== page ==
The cervicofacial rotation-advancement flap is commonly used for facial defects. Decreasing the rate of distal edge necrosis (DEN) encountered with this flap would help prevent complications in sensitive areas such as the eyelid, lip, and nose.
To compare the untoward occurrence of DEN between 2 surgical dissection methods for reconstructive cervicofacial rotation-advancement flaps.
Design, Setting, Participants, and Exposure
A review was conducted of 88 patients who underwent cervicofacial flap reconstruction for Mohs ablative surgery between January 1, 2003, and June 30, 2012, by the senior author (A.A.J.). All patients had periorbital, midfacial, cervical, and/or lateral temporal/forehead defects following Mohs surgical ablation. Patients were categorized into 1 of 2 groups on the basis of the surgical technique used: subcutaneous (SC) cervicofacial elevation or deep-plane (DP) cervicofacial elevation. Subcategories of smokers and nonsmokers within each group were further reviewed. Statistical analysis of DEN between categories and subcategories was performed.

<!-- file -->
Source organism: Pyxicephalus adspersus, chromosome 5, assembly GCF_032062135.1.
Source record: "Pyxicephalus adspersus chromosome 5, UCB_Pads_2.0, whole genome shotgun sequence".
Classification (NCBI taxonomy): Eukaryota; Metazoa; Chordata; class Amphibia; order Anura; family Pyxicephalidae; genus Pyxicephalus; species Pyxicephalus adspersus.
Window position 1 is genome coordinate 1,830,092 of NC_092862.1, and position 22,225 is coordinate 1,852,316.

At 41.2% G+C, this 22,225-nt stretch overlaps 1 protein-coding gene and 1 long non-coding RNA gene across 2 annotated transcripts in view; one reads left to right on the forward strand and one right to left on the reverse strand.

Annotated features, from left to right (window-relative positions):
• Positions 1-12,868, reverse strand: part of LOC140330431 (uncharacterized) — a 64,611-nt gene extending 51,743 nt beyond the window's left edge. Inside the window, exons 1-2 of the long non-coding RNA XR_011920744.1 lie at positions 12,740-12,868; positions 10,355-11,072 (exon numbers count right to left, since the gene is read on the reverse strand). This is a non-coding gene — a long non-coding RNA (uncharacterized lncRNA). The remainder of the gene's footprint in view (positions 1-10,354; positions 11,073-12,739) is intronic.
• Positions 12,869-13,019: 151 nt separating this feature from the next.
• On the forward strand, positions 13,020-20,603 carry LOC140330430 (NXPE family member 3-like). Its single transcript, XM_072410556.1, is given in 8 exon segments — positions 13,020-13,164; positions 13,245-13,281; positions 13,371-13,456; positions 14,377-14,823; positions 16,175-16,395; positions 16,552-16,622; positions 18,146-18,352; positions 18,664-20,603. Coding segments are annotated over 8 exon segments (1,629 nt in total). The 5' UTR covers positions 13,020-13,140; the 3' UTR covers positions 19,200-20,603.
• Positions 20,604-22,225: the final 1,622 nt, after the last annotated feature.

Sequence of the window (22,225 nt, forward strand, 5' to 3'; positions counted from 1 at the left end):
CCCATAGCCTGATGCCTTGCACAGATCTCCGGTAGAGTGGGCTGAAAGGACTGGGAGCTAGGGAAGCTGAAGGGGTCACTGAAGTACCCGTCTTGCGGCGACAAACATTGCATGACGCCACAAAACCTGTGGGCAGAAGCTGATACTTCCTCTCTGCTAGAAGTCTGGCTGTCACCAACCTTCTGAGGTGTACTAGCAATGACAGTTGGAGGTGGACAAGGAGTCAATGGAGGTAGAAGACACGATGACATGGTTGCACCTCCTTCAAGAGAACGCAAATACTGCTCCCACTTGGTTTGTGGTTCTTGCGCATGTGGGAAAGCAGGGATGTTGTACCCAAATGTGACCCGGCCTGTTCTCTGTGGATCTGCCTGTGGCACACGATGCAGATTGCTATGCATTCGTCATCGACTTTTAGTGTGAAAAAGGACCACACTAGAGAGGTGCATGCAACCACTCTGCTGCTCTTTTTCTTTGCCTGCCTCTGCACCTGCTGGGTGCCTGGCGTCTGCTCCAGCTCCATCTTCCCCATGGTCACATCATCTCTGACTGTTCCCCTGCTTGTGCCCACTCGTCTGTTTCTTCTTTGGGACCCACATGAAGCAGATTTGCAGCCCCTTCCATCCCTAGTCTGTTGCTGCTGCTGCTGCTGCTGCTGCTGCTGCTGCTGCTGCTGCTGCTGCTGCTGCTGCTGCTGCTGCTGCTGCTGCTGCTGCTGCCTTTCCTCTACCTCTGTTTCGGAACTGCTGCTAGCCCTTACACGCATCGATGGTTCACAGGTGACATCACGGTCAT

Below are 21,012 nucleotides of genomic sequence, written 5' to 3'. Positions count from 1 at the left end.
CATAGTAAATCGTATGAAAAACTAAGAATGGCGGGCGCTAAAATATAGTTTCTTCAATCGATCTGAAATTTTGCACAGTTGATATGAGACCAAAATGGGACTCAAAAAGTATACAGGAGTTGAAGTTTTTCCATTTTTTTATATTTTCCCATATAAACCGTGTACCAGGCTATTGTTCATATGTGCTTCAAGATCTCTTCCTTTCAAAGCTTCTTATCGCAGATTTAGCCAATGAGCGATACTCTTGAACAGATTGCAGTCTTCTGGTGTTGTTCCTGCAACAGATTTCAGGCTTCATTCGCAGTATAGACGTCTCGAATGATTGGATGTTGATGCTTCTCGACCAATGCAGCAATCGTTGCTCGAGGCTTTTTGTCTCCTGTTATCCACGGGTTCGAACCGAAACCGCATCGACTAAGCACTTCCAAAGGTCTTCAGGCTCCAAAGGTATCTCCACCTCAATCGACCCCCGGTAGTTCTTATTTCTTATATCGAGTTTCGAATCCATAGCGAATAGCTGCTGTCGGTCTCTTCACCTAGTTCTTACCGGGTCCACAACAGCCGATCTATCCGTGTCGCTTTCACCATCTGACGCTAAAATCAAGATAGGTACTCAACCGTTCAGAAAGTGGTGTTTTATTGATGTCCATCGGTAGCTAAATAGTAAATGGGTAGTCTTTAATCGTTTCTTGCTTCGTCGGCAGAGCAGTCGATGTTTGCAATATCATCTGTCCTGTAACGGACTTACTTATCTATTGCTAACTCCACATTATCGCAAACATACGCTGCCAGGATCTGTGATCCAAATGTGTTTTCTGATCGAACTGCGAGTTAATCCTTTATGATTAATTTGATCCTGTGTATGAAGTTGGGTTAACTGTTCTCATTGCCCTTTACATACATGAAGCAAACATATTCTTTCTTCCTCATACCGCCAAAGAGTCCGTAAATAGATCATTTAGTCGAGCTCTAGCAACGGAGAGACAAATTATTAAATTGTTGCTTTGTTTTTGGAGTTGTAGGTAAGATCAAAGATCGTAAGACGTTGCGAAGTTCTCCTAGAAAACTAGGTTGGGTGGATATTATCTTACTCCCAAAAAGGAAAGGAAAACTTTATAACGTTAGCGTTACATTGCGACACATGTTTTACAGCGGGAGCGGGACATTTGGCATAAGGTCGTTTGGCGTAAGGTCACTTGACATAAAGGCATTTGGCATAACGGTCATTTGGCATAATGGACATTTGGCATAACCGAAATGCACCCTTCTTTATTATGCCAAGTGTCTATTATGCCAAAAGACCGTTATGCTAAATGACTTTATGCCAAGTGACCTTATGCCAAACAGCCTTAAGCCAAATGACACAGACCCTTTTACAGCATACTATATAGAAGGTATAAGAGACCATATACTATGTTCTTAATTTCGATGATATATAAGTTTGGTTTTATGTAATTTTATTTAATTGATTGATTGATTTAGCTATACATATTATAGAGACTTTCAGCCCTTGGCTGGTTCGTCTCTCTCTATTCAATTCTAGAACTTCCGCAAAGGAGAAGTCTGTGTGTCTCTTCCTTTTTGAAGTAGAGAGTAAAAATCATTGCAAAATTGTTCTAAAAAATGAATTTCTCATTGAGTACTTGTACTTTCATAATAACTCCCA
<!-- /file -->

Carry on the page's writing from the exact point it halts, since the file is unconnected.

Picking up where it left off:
Sixty-nine patients were in the SC group and 19 were in the DP group. The mean defect size among both groups was 14.3 cm2. The rate of active or recent smokers was 23% in the SC group and 11% in the DP group. The rate of DEN among nonsmokers in the SC group was 23% (n = 53) compared with 0% in the 17 DP nonsmokers (P = .03). The rate of smokers with DEN in the SC group was 75% and 0% in the DP group (P = .09). The mean area of DEN in the SC group was 0.8 cm2.
Conclusions and Relevance
Our statistically significant data indicate that DP dissection is a superior technique for avoiding DEN in nonsmokers. We found better outcomes in smokers as well. Thus, we strongly advocate the use of the DP approach as the criterion standard in cervicofacial flap elevation.
Level of Evidence